There won't be any Chinese companies ringing the opening bell on a U.S. stock exchange to mark an American IPO anytime soon.
The U.S. Securities and Exchange Commission has stopped processing registrations for any U.S. initial public offerings and other securities sales by any Chinese company, Reuters has learned exclusively from people familiar with the matter.
The decision was made as America's top securities regulator crafts new guidance on how Chinese companies must disclose to investors the risk faced by a new
regulatory crackdown by Beijing.
SEC Chairman Gary Gensler on Friday asked staff to mandate certain disclosures from Chinese-based companies before IPO registrations can be declared effective.
He also said in a statement that the new disclosures will require Chinese companies tell the regulator and investors whether certain actions could affect the firm's "financial performance and the enforceability of the contractual arrangements."
And it's not just Chinese companies looking to debut on U.S. exchanges that have to reveal more.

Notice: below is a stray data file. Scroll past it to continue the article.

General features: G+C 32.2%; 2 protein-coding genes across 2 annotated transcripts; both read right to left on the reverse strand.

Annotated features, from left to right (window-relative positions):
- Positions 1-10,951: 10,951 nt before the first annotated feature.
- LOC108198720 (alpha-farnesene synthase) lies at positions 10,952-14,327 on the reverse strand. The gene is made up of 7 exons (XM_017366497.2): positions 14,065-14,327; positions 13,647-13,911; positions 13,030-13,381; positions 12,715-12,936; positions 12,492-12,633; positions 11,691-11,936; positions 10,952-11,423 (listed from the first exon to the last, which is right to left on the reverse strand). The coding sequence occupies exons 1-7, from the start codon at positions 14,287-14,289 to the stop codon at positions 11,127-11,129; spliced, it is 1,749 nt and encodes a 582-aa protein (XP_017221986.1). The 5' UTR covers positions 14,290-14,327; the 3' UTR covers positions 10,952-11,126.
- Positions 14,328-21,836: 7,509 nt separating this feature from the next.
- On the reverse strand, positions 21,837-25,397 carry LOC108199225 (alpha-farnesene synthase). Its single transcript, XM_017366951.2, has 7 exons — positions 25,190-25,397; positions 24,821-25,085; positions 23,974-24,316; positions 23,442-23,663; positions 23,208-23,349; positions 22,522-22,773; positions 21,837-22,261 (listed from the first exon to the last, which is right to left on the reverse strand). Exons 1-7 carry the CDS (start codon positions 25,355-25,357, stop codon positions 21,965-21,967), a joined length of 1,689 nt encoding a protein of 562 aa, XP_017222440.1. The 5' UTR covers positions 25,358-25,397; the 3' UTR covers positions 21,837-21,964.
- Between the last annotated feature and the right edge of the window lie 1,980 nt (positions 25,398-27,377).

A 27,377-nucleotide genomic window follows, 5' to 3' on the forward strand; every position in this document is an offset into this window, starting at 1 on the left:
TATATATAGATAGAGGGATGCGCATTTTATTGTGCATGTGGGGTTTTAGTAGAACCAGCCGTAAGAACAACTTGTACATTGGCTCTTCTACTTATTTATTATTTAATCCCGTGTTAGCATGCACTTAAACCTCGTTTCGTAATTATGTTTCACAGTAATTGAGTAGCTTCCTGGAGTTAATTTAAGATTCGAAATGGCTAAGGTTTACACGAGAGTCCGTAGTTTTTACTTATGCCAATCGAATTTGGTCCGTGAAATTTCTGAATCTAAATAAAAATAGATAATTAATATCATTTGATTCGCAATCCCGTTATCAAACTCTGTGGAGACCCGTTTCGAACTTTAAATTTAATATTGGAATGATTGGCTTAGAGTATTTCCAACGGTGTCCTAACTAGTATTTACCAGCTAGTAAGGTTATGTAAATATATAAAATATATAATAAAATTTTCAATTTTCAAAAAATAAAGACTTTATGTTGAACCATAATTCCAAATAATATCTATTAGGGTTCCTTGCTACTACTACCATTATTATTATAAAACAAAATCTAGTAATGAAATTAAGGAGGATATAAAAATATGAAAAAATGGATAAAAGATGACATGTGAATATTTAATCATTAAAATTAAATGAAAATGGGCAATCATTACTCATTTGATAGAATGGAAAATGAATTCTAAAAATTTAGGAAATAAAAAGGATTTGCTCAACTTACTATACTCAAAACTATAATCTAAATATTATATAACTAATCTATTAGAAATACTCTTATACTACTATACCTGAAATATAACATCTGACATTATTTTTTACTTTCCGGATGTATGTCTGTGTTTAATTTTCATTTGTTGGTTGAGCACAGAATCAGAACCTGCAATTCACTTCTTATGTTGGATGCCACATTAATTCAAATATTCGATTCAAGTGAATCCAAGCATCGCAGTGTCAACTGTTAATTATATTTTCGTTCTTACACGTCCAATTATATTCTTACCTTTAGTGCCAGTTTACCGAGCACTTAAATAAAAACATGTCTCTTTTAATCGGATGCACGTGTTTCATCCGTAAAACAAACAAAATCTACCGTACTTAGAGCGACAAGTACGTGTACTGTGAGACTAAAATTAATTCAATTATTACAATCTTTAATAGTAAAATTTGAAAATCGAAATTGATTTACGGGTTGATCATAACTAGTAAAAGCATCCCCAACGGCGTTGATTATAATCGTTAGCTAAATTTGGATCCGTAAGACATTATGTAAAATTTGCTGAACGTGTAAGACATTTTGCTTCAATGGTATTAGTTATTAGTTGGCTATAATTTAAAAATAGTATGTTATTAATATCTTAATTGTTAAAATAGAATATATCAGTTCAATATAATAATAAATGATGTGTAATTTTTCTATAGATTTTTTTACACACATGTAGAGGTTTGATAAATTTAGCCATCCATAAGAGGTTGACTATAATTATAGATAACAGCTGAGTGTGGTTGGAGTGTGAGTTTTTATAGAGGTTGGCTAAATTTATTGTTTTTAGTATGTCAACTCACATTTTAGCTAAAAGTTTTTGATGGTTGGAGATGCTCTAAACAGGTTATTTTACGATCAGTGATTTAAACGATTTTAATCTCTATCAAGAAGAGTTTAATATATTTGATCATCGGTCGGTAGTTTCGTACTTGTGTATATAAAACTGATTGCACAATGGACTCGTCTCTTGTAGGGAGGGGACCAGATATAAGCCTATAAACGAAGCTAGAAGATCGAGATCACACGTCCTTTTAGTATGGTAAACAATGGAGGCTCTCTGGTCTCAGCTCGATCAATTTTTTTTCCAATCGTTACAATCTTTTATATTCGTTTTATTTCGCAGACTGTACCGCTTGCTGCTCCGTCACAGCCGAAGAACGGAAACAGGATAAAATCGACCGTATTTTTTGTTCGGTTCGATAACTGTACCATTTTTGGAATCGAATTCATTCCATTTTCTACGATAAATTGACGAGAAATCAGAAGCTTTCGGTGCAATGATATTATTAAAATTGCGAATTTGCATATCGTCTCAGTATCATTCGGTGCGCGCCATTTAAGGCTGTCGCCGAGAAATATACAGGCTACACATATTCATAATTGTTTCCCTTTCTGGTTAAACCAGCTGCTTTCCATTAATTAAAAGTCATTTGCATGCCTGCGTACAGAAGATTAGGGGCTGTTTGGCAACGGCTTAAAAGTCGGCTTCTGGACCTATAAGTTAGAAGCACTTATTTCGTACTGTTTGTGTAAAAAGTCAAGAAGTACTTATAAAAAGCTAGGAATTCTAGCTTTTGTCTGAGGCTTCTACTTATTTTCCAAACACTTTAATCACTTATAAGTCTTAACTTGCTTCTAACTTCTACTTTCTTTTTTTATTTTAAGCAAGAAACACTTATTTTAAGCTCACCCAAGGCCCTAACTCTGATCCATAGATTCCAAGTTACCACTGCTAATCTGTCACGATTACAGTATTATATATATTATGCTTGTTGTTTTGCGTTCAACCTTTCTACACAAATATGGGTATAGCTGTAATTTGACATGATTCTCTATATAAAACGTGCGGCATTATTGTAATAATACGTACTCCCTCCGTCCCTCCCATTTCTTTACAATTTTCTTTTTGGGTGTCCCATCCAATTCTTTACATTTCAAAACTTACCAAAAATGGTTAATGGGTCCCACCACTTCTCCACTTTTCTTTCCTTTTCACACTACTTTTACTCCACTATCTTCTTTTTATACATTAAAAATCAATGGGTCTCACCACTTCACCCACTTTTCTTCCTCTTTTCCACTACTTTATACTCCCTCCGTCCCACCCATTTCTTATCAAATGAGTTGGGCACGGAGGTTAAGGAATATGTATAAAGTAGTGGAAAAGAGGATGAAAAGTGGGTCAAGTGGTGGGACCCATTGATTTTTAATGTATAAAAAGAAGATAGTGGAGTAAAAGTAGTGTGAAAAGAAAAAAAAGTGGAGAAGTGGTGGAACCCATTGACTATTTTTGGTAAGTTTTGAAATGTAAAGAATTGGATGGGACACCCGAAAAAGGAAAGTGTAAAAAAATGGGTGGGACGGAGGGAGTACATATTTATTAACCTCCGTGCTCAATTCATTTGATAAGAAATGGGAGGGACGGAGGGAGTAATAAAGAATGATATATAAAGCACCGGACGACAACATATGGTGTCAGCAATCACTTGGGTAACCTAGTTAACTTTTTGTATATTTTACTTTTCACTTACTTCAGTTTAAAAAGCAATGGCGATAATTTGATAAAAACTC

Earlier this week, SEC commissioner Alison Lee said Chinese companies already listed need to be more transparent about the risks to this Chinese crackdown.
Investors were burned when Chinese regulators banned ride-sharing giant Didi Global from signing up new users just days after its blockbuster U.S. IPO.
Since then Didi's market value has be slashed by nearly a third- with $21 billon in market value erased.
Beijing followed that up with crackdowns on technology and private education companies.
Chinese online retail behemoth Alibaba, which reports quarterly results next week, has been caught up in the melee.
The stock widely-held by U.S. investors is down 16 percent so far this year.